A son honors father, stricken with Alzheimer's, in moving Tribeca film by Yang Sun and S. Leo Chiang
Early on in the documentary Our Time Machine, Chinese artist Maleonn (aka Ma Liang) relates a story about an upsetting moment he experienced with his aging father. They were at a swimming pool together; after the younger man swam a lap, his father asked him, "Can you float on water?"
"Sure, dad. You taught me this when I was a kid," Maleonn replied. Then he swam another lap. And his father asked him again, "Maleonn, can you float on water?"
Lap after lap this was repeated--a total of five times--the same question, followed by the same answer.
The father is losing his memory, and the son is sad to see him confused.
When filmmaker Yang Sun heard the swimming pool story from a friend, it struck him deeply.
"I'm like, 'Ohmygod, I have a huge image of this whole film [in my head]. I felt very inspired," Yang tells Nonfictionfilm.com. "So I came to Maleonn and said, 'Can I shoot a documentary on you?'...The reason is the swimming pool story. I think the story just breaks everyone's heart."
It's heartbreaking above all for anyone with a parent slipping into dementia. Maleonn's father, Ma Ke, was the highly-respected artistic director of The Shanghai Chinese Opera Theater. He directed more than 80 productions before retiring, a number that would have been higher had he not been banned from working during China's Cultural Revolution (1966-76). The documentary follows Maleonn as he tries to fulfill a long-held dream before his father's conditions worsens: to collaborate with his dad on a work of theater.
"I must do some drama work for his memory," Maleonn recalls thinking. "I know he will lose all memory. I think it's a good ending and everybody needs a good ending."
In the documentary, Maleonn describes his dream project as "a sci-fi stage play with mechanical puppetry." In an interview with a Chinese radio program, he provides additional details: "The father is losing his memory, and the son is sad to see him confused. The son built a time machine so he can bring the father back to his childhood when he was five or ten. They go back again and again to revisit moments in their lives."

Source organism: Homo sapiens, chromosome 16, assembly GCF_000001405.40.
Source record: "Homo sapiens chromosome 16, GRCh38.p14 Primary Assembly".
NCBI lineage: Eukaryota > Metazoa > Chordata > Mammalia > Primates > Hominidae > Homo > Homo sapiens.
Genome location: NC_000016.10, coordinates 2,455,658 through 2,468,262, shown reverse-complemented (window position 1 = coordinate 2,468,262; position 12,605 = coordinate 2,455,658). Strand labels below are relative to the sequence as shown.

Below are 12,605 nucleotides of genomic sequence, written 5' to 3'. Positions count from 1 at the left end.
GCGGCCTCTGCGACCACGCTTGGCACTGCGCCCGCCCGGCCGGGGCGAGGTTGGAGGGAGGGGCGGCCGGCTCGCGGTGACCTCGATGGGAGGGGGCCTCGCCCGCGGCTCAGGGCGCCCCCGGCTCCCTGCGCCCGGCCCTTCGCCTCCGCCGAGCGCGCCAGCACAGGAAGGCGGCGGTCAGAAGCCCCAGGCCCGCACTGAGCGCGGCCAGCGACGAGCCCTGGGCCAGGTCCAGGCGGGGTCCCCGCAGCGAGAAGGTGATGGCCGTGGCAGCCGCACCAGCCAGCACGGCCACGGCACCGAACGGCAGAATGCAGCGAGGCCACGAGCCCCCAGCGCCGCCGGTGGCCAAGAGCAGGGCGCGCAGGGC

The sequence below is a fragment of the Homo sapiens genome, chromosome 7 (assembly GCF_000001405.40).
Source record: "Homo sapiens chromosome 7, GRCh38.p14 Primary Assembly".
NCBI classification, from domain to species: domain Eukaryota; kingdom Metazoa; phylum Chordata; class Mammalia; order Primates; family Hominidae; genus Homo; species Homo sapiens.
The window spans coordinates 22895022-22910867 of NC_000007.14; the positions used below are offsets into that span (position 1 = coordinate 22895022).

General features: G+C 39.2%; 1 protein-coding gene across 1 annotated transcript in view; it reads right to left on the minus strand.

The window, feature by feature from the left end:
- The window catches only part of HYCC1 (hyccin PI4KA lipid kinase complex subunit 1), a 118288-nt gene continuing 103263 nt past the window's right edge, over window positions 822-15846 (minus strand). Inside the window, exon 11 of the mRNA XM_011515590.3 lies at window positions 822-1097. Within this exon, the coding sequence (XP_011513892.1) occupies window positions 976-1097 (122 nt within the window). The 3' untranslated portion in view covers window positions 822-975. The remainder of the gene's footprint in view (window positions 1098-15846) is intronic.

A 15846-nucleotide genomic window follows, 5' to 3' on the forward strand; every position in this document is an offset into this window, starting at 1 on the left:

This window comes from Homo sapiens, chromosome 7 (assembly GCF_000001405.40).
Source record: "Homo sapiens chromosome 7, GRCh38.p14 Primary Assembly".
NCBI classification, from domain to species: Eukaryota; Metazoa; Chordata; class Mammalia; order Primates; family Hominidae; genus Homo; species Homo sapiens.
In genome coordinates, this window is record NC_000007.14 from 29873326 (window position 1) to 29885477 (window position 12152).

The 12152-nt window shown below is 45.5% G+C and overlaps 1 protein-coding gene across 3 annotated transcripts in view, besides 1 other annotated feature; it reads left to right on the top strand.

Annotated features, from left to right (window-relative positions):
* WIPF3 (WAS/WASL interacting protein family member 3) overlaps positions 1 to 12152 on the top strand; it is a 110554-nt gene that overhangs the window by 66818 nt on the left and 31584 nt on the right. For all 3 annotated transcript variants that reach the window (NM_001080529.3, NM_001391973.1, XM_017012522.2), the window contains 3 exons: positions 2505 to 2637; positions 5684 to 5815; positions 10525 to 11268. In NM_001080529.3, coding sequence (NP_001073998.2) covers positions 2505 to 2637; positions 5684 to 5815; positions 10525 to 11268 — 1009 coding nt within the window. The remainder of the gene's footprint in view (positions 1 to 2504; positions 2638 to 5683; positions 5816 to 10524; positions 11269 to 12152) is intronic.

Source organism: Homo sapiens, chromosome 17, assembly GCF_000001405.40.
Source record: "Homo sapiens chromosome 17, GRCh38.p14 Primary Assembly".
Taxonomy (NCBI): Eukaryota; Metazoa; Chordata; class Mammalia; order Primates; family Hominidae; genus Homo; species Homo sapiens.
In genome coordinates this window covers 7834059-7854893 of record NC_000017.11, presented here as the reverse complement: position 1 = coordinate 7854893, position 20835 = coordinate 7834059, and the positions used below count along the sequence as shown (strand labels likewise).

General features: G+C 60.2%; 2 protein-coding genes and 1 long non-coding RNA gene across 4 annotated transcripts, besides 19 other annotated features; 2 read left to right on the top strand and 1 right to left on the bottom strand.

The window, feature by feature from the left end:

To bring the idea to life, Maleonn drew from his extraordinary wellspring of creativity. He and a team of artisans and puppeteers constructed stunning life-size puppets to represent father and son at different stages, from the boy's childhood onward. It's a dreamlike steampunk vision, consonant with previous photographic work that has made Maleonn
China's leading conceptual artist.
It's mischievous--I guess that's the right word. And profound.
"It's innocent, but it's fantastical, magical," says S. Leo Chiang, co-director of Our Time Machine, of Maleonn's body of work. "It's mischievous--I guess that's the right word. And profound. I really think that a lot of his work touches you in a really surprising way. You see it and you don't think there's any political or any kind of sort of bigger content--you think it's a joke. But you look closer and you're like, 'Ohmygod, it's saying something really, really big and important' and it's about humanity."
A gallery of images of Maleonn's work, from photography to Our Time Machine
At first, Ma Ke is able to make some observations about his son's play.
"It's fascinating," the father notes at one point. "I direct humans. He directs robots."
But as production goes on, the father's memory struggles grow more severe.
"Nothing I can do. No matter how much I want to fix it. No matter how frustrated," Ma Ke laments. "The machine is broken. It's gone. What can I do?"
"I feel like watching Maleonn facing his parents' aging, it's something that all of us relate to in a very, very fundamental level," Chiang comments. "That's why we actually felt such a responsibility to tell this story right... [Maleonn] had this idea of sort of dedicating this beautiful story of father and son and memory to the world and we really see our film as an extension of that intention."
During the course of production, Maleonn got married to his artistic collaborator, Tianyi Huang, and they had a baby girl together. In the film, Maleonn's father expresses joy each time he sees his granddaughter; every time marks a fresh introduction--he does not realize he has met her before.
"Every time [I see] my father I am sometimes afraid he will forget me. But no, he knows me," Maleonn shares. "He knows my mother and me. My sister, sometimes. And she [my wife], no. My baby, no, never."
Before Ma Ke's dementia progressed, he was able to tell his son what he thought of the finished play.
"I asked my father, 'Do you like it?'" Maleonn tells Nonfictionfilm.com. "My father said, 'I love it.' That's very important moment for me. I cried."
Our Time Machine held its world premiere at the Tribeca Film Festival, winning the award for Best Cinematography in a Documentary Feature. The film went on to screen at HotDocs in Toronto and at the Los Angeles Asian Pacific Film Festival, where it won the Grand Jury Prize for International Documentary (an award shared with For Sama). It will screen at additional film festivals in the future. Distribution plans have yet to be announced.
Watching Our Time Machine is an emotional experience for many viewers. That includes the film's co-director.
"When I watch the film I still cry," Chiang reveals. "Even last week when I was watching the final projected film I just couldn't help myself, I just started tearing up. I am so moved always. And we're not taking credit for that. We feel like that's actually what these guys [Maleonn and team] were able to achieve that is just so moving."
Matthew Carey is a documentary filmmaker and journalist. His work has appeared on Deadline.com, CNN, CNN.com, TheWrap.com, NBCNews.com and in Documentary magazine.